Main IndexAuto Repair Home Search Posts SEARCH
Who's Online WHO'S
Log in LOG

Search Auto Parts

engines dies on the road

  Email This Post


Mar 23, 2020, 3:42 PM

Post #1 of 3 (462 views)
engines dies on the road Sign In

hello, everyone, this is my friends 2013 chevy traverse the traction control light is on, and the engine dies. this happened three times. sometimes it starts after a while but, now it doesn't start. no codes
please help.

Tom Greenleaf
Ultimate Carjunky / Moderator
Tom Greenleaf profile image

Mar 23, 2020, 4:08 PM

Post #2 of 3 (458 views)
Re: engines dies on the road Sign In

IF it cranks there's a locked thread on chasing down why. I'll post the link later after this response.
In short if so what's missing? Not getting spark or fuel when this happens catching it WHEN it does it?

Hammer Time
Ultimate Carjunky / Moderator
Hammer Time profile image

Mar 23, 2020, 5:18 PM

Post #3 of 3 (446 views)
Re: engines dies on the road Sign In

  All "crank, no start" conditions are approached in the same way. Every engine requires certain functions to be able to run. Some of these functions rely on specific components to work and some components are part of more than one function so it is important to see the whole picture to be able to conclude anything about what may have failed. Also, these functions can ONLY be tested during the failure. Any other time and they will simply test good because the problem isn't present at the moment.
If you approach this in any other way, you are merely guessing and that only serves to replace unnecessary parts and wastes money.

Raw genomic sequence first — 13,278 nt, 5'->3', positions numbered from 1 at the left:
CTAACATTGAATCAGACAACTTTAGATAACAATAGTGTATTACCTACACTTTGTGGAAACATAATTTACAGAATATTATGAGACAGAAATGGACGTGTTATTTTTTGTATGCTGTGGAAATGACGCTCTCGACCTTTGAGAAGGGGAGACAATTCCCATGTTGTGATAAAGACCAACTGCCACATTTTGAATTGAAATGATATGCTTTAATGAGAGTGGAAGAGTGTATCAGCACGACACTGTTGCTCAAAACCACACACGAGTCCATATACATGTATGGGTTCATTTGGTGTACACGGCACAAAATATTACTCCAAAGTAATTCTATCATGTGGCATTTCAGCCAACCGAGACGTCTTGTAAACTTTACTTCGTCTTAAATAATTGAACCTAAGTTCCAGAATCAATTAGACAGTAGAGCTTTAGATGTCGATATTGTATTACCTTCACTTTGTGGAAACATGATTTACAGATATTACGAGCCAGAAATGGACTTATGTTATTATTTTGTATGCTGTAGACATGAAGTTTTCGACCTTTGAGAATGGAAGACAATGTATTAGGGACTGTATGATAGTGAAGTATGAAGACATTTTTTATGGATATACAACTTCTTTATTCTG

Every engine requires spark, fuel and compression to run. That's what we have to look for.

These are the basics that need to be tested and will give us the info required to isolate a cause.

1) Test for spark at the plug end of the wire using a spark tester. If none found, check for power supply on the + terminal of the coil with the key on.

2) Test for injector pulse using a small bulb called a noid light. If none found, check for power supply at one side of the injector with the key on.

3) Use a fuel pressure gauge to test for correct fuel pressure, also noticing if the pressure holds when key is shut off.

4) If all of these things check good, then you would need to do a complete compression test.

Once you have determined which of these functions has dropped out,
you will know which system is having the problem.


We offer help in answering questions, clarifying things or giving advice but we are not a substitute for an on-site inspection by a professional.

  Email This Post

Feed Button

Search for (options) Privacy Sitemap